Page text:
ICRC activities in the occupied Golan
22-03-2007 Operational Update
The Golan was occupied by Israel in 1967 during the six-day war. In December 1981, Israel unilaterally annexed the Golan thus applying Israeli laws, jurisdiction and administration to anyone living in the region.
The occupied area of the Golan measures about 1,250 square kilometres and its population now includes an estimated 21,000 Syrian Arabs living in 5 main towns, as opposed to 130,000 Syrian citizens living in some 200 villages and farms before 1967. The Golan also has about 20,000 Israelis inhabitants living in some 40 settlements.
The ICRC considers the Golan to be occupied territory and consequently the Fourth Geneva Convention of 1949 and other customary rules as reflected in the Hague Regulations of 1907 are applicable. No government has endorsed the Israeli annexation of the Golan.
The ICRC has carried out its activities in the occupied Golan since 1967 and has maintained a full-time presence there since 1988, when it opened its office in Majd El Shams. Its activities in the area focus mainly on re-establishing and maintaining family links between the 21,000 Golanese residents and their families living on the other side of the demarcation line.
Passage of students and pilgrims
For the Syrian Arab residents of the occupied Golan, travel to Syria proper is severely restricted, if not impossible. The ICRC, as a neutral intermediary, works with officials in both countries to facilitate their passage for educational and religious purposes. The crossings by pilgrims (Druze sheiks) have been organized under ICRC auspices for the past twelve years. In 2005, the ICRC managed to have the length of the pilgrims'visit extended from 24 hours to three days. In 2006, the ICR C facilitated the crossing of 506 pilgrims. The crossing of students to attend universities in Syria proper is a regular activity run by the ICRC for 15 years now. In 2006 the ICRC facilitated the crossing of 780 students in 10 crossings throughout the year.
Exchange of official papers and Red Cross Messages (RCM)
The ICRC exchanges official papers such as power of attorney documents and birth, death and marriage certificates as well as property documents. This service provides an essential life-line that reinforces family unity across the separation line and helps to support Syrian Arab families living in the occupied Golan to deal with a complicated legal situation. In 2006, the ICRC transmitted 101 power of attorney documents, along with numerous other official documents and certificates to Syria proper. The ICRC also received and distributed Red Cross Messages, enabling the exchange of news between the Syrian Arab residents and their family members on the other side.
Visits to detainees
The ICRC regularly carries out visits to Syrian Arab detainees held by the Israeli authorities. In 2006, detainees from the occupied Golan were visited by ICRC delegates in four places of detention in Israel. All Golanese detainees registered by the ICRC have the opportunity to be visited by their immediate family through the ICRC's family visit programme. In 2006, over 100 relatives of detainees have been able to visit their detained relatives. In accordance with its standard working procedures the ICRC monitors the conditions of detention which it shares confidentially with the relevant authorities an d ensures a follow up on recommendations.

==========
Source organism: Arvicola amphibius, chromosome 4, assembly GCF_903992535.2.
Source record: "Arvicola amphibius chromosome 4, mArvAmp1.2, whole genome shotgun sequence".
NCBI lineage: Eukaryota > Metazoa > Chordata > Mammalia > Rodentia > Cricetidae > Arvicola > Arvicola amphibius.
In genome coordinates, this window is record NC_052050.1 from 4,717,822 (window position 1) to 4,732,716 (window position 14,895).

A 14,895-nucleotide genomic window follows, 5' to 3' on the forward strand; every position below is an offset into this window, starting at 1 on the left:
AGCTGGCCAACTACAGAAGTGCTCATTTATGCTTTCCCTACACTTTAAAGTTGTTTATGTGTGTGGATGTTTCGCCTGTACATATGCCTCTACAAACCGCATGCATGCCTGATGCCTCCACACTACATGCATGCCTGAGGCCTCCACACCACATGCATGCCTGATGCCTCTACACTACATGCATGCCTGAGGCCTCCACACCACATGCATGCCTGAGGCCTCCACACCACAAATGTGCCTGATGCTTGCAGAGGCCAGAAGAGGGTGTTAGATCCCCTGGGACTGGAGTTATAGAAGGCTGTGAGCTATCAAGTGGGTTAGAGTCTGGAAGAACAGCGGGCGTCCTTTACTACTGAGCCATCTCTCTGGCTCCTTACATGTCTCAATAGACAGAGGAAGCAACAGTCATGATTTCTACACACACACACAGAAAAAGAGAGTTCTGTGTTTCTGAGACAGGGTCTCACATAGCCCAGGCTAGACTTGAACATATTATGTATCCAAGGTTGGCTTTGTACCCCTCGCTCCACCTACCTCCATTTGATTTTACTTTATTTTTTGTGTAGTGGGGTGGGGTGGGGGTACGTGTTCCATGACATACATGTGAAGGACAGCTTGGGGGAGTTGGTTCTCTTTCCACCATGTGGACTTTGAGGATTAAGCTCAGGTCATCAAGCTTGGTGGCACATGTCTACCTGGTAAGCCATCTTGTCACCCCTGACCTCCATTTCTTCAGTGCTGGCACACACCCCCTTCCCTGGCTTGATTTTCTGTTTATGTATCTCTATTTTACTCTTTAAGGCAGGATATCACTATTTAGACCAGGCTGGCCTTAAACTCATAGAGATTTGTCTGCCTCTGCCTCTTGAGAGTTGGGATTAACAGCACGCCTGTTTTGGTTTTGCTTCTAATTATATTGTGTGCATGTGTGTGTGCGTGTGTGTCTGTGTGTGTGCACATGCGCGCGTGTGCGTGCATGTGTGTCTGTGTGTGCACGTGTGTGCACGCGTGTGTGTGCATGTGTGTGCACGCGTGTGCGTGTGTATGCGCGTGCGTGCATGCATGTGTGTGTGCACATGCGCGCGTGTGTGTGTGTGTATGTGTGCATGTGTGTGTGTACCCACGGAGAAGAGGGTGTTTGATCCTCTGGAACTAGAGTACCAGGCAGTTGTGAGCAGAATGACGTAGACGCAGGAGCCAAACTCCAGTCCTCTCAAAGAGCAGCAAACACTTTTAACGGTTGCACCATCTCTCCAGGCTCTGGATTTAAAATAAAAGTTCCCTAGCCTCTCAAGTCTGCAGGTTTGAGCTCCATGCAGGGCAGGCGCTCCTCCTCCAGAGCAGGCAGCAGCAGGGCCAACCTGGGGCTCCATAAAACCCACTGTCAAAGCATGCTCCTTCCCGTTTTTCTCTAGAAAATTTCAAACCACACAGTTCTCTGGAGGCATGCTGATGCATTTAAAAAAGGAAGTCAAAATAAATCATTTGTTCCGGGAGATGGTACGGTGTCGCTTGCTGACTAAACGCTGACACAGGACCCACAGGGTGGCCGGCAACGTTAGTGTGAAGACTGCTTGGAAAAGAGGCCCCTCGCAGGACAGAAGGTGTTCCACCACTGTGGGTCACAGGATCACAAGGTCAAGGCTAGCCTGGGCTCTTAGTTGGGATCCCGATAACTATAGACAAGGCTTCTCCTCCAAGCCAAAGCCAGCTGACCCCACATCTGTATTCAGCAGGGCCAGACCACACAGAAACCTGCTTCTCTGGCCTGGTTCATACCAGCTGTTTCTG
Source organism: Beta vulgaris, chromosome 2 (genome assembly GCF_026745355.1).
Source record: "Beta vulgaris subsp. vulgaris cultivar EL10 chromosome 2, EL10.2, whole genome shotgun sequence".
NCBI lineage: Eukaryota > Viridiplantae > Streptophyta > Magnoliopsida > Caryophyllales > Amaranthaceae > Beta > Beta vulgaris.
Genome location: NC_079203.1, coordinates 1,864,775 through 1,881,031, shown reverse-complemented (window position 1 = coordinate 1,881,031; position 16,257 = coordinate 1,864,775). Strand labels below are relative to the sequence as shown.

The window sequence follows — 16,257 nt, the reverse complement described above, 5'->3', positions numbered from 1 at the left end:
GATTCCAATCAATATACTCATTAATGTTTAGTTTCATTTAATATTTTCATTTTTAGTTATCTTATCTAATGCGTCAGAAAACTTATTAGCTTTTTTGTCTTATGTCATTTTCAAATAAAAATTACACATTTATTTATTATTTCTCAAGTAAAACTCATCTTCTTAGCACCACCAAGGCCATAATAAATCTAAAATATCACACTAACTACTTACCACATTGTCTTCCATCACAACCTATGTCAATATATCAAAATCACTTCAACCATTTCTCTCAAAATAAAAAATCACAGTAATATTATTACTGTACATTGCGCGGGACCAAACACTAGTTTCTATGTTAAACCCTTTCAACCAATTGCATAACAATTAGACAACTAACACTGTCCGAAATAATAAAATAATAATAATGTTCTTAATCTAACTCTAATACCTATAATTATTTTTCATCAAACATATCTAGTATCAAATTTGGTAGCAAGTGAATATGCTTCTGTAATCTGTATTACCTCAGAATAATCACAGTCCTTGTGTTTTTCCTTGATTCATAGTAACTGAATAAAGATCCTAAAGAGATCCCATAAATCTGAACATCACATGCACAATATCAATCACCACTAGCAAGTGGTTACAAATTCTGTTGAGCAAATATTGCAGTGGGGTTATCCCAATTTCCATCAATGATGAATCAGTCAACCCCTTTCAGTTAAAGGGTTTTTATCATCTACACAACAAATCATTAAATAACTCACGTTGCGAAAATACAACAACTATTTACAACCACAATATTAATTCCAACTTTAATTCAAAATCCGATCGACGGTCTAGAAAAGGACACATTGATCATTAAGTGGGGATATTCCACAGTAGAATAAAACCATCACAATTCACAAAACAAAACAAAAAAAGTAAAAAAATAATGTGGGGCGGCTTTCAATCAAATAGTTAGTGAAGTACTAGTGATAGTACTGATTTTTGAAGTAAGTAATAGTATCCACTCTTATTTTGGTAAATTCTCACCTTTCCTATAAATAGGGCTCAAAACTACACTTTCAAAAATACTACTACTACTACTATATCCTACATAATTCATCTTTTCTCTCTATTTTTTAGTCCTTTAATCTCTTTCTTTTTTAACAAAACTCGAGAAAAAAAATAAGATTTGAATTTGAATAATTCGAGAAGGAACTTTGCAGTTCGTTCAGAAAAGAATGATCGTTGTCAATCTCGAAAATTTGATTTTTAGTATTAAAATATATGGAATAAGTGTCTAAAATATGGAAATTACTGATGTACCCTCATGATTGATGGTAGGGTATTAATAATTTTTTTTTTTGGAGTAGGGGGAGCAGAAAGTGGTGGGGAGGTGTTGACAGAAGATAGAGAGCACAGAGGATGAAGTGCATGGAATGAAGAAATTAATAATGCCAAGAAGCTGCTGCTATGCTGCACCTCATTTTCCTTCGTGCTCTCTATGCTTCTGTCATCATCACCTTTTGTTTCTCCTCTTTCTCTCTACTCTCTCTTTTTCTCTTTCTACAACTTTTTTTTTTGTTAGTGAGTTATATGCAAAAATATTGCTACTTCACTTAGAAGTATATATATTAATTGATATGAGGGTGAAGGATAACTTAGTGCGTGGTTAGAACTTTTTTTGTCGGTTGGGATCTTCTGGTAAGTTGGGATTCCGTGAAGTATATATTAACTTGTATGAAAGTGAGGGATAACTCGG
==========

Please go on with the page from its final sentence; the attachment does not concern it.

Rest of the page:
Facilitation of weddings
The ICRC helps in the practical arrangements for weddings between Syrian Arab residents of the occupied Golan and their prospective partners from Syria proper. These marriage ceremonies are organized and conducted, under ICRC auspices, in the demilitarized zone in Kuneitra. The ICRC has been engaged in this activity for some 20 years. In 2006, arrangements were made to facilitate three weddings in the UN-controlled demilitarized zone and four are so far planned for the first quarter of 2007.
Family visits to Syria
The vast majority of the 21,000 Syrian Arab residents have close relatives living in Syria proper but are unable to maintain contact or conduct family visits due to the sealed separation zone. In the past, the ICRC ran the so-called ‘family visit’ programme which enabled family members to meet together in Syria once a year for two weeks.
This programme was abruptly stopped in 1992 and, despite multiple appeals from the ICRC, has yet to resume. This inability to maintain social, cultural and family ties has an immense effect on the Syrian Arab population of the occupied Golan. Indeed, the resumption of family visits is considered by the majority of Golanese as the single most important issue connected to the occupation and one which needs to be urgently resolved. The ICRC considers the restarting of this programme as a priority and as such continues its efforts to renew this important humanitarian programme.
Upon the request of both Israel and Syria, the ICRC has transported in 2005 and in 2006 a total of 8,000 tonnes of apples from the occupied Golan through the 1974 separation line to Syrian markets. A similar operation is being carried out this year and is expected to transport 10,000 tonnes of apples. This represents an important boost to the local economy as well as a significant economic and humanitarian channel between the Syrian Arab farmers of the occupied Golan and Syrian markets. The programme is feasible due to the recognition by all parties of the trusted neutral intermediary role of the ICRC.